When undertaking an analysis on the learning process it is more apparent to compare it to a framework where you can fully understand the specific stages that you have to go through in order to perform the skills more efficiently in the future. In this case, Kolb’s (1974) model; pictured below, can be utilised to help me analyse certain aspects of the trip not only from my personal experience, but from observing tasks and the way in which our Norwegian peers controlled and got everyone involved; which is vital when improving leadership skills.
Kolb’s (1974) experiential learning cycle: http://www.simplypsychology.org/learning-kolb.html
Due to my lack of experience in outdoor pursuits, I came to realise that I was unprepared within certain areas of the trip. One of them was not having the appropriate gloves to withstand the temperature it was when we reached the top of the hike. Thus, having to borrow a thicker pair from a friend whilst we were stationary.
Secondly, I did not bring the correct equipment needed to create a fire, equipment such as a flint and a knife. But, I was able to observe the correct process of how the fire was created which has provided me with the confidence to join in next time. The knife was used to carve the bark until little shards of wood were formed in a pile to make the fire easier to form, and the flint was used to to ignite the little pieces of bark where eventually the flames grew. This was aided by the twigs which were used to form the base of the fire underneath the bark. The fire took a long time to create, where I happened to notice that the flint that someone was using was overused. Someone took over and provided a brand new flint, which did not take long to ignite some sparks after various attempts; we found that quick hand movements with the flint proved successful. Everyone was constantly blowing ‘lightly’ on the bark in attempted to keep the spark alight. Once the fire was going, everybody was contributing and adding twigs to it to keep the fire alight.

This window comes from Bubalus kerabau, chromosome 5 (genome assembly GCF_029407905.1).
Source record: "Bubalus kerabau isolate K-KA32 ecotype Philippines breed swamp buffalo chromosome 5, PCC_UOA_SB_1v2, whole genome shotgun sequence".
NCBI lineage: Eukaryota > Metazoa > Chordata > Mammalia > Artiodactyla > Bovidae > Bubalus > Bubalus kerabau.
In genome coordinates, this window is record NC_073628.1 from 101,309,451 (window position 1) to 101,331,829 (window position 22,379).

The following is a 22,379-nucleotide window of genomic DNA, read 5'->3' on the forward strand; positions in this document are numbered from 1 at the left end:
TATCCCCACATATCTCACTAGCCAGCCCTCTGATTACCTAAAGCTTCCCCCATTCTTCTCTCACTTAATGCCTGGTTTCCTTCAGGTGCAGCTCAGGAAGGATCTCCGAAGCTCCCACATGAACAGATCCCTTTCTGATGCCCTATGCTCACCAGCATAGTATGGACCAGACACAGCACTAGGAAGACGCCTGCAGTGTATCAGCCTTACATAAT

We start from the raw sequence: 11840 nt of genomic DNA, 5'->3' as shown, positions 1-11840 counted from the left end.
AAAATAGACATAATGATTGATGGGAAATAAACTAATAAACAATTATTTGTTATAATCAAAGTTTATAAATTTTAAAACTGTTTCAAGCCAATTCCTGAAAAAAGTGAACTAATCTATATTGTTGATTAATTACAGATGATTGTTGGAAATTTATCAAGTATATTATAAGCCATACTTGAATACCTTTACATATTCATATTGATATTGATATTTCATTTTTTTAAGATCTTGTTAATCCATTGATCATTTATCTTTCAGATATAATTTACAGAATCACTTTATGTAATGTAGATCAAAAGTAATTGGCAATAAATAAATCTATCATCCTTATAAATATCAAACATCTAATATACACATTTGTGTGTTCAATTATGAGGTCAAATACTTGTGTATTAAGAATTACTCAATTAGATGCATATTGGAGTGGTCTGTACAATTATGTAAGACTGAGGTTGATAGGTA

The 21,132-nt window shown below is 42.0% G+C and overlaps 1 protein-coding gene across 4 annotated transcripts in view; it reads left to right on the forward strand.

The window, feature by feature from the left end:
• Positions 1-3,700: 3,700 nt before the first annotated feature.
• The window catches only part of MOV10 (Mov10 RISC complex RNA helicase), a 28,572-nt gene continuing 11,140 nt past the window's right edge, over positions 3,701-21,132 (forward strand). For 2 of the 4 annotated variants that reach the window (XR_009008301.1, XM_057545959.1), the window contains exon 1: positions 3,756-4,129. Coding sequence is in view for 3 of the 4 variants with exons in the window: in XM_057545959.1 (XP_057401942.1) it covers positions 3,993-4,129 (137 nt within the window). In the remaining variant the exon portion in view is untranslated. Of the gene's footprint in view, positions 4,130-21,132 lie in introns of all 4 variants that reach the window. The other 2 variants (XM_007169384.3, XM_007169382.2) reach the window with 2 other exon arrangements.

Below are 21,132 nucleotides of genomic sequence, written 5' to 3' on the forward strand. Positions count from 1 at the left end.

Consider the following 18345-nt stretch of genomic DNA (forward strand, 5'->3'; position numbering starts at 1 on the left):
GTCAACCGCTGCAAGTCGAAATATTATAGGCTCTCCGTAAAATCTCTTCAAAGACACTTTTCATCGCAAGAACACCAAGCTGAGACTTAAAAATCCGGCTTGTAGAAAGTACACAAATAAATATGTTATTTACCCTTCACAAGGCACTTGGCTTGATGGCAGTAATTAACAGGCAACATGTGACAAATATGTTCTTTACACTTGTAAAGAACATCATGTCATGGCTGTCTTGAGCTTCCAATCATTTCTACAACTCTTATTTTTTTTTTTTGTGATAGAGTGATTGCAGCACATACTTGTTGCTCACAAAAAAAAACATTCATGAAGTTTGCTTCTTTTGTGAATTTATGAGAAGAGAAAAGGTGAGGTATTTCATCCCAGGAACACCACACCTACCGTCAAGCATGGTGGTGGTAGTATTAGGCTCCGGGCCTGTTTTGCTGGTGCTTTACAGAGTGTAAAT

Safety points: When observing my peers using a knife to ignite the fire I identified that they were using blunt side of the knife to limit the chances of injuries. Also, when they were walking around with the knife they always held it by their side pointing down to decrease the chances of injuring someone. When the fire was lit, people were staying a reasonable distance away from it to limit the chances of burning themselves.
Once we had finished our lunch, I identified that the Norwegian students realised that there was a big divide amongst students (mainly with people who they know); so as ‘leaders’ they decided on playing games that Norwegian families would typically play. This included ‘tag’ and stuck in the ‘mud’ which was a fantastic way in improving group cohesion, which also proved that they are good leaders when recognising that. This also gives us ideas on the sort of games to play when we organise day trips in the future.
In summary this day was a brand new experience for me as I have never done anything like it before, especially hiking through the woods in the snow. I can take a lot of positives from the day and from the mistakes I made (equipment; lack of knowledge) I can reflect on them and amend them to allow me to be more efficient on my next outing with the group.